Pigheaded rwnj’s defending TPpa like lemmings.
        Confused you have been Trumped!
        The Donald had come out against the agreement.
        At least someone on the right has bucked the rights lemming sheepish following fetish.
        It takes a Dead Cat to expose a Dead Rat.
        T

      • Steve Withers 1.1.2

        You’d know if you were paying attention. This isn’t new. “Con”-fused.

    • Steve Withers 1.2

      Been saying it for years. They are the “Multi-National Party”. We should take them to the Commerce Commission for false representing themselves as pertaining to New Zealand primarily. Just about everything they have been doing is directed toward creating business openings here for multi-nationals….at the expense of locals.

  2. dukeofurl 2

    It seems that Middle east sandstorms have been beneficial to the anti TPP supporters as they have kept Key from pushing his lies and distortions a few days longer.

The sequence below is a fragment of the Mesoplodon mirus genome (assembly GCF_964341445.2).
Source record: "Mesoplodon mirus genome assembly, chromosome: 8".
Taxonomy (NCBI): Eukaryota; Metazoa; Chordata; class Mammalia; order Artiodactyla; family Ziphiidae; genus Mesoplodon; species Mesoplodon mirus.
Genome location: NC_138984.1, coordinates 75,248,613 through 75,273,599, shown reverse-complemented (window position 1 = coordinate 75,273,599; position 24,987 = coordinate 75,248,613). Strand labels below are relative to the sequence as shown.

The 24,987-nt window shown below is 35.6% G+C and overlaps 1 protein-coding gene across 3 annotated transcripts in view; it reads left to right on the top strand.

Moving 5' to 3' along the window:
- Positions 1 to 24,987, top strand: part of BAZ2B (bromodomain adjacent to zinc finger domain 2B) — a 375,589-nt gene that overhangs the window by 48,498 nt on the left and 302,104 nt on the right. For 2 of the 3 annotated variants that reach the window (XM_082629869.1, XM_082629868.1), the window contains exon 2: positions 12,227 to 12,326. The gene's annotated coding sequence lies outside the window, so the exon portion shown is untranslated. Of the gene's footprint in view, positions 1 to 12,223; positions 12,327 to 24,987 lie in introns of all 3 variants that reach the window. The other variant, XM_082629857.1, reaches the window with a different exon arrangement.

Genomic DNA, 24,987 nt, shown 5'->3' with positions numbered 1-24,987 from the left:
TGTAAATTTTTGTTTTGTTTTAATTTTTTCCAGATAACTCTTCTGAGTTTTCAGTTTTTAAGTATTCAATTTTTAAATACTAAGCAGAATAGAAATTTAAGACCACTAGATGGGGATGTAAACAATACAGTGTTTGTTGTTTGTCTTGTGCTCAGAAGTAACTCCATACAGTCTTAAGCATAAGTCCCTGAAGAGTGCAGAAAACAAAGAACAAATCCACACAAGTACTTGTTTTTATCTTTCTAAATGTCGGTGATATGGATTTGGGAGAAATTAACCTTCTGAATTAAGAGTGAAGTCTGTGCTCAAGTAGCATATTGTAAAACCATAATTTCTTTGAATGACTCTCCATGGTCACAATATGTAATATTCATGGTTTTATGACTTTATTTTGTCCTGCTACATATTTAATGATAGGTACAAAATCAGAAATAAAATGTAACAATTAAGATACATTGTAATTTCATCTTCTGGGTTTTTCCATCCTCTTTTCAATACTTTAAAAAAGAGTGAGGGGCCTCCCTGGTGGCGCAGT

Just wait till he arrives home and goes into full frontal bullshit.

  3. Brendon Harre -Left wing Liberal 3

    I find the Investor/State Dispute Resolution provisions most concerning. It seems to me a stick that capital can beat labour with.

    The TPPA introduces a foreign body into our sovereignty that will forever change governance in NZ. Not only will foreign corporations have a power over our government like never before. But domestic vested interests aligned with foreign capital will have a new tool to stop unwanted progressive movements wanting to solve important social problems -the housing crisis, obesity, global warming and so on.